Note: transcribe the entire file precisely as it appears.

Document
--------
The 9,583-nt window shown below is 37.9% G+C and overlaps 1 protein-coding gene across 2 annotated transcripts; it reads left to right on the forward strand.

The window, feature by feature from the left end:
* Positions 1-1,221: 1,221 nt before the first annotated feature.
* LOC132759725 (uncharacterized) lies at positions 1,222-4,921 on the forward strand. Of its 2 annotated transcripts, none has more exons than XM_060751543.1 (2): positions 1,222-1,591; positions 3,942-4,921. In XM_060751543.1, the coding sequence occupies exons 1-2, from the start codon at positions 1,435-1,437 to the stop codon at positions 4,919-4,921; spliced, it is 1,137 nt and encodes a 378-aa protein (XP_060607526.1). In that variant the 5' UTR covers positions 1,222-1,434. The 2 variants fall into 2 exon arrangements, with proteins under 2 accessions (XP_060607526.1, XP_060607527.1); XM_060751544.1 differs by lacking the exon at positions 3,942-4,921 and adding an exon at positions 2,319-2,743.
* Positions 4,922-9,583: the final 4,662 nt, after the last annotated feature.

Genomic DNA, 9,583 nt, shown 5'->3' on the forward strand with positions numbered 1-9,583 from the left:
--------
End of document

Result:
The 9,583-nt window shown below is 37.9% G+C and overlaps 1 protein-coding gene across 2 annotated transcripts; it reads left to right on the forward strand.

The window, feature by feature from the left end:
* Positions 1-1,221: 1,221 nt before the first annotated feature.
* LOC132759725 (uncharacterized) lies at positions 1,222-4,921 on the forward strand. Of its 2 annotated transcripts, none has more exons than XM_060751543.1 (2): positions 1,222-1,591; positions 3,942-4,921. In XM_060751543.1, the coding sequence occupies exons 1-2, from the start codon at positions 1,435-1,437 to the stop codon at positions 4,919-4,921; spliced, it is 1,137 nt and encodes a 378-aa protein (XP_060607526.1). In that variant the 5' UTR covers positions 1,222-1,434. The 2 variants fall into 2 exon arrangements, with proteins under 2 accessions (XP_060607526.1, XP_060607527.1); XM_060751544.1 differs by lacking the exon at positions 3,942-4,921 and adding an exon at positions 2,319-2,743.
* Positions 4,922-9,583: the final 4,662 nt, after the last annotated feature.

Genomic DNA, 9,583 nt, shown 5'->3' on the forward strand with positions numbered 1-9,583 from the left: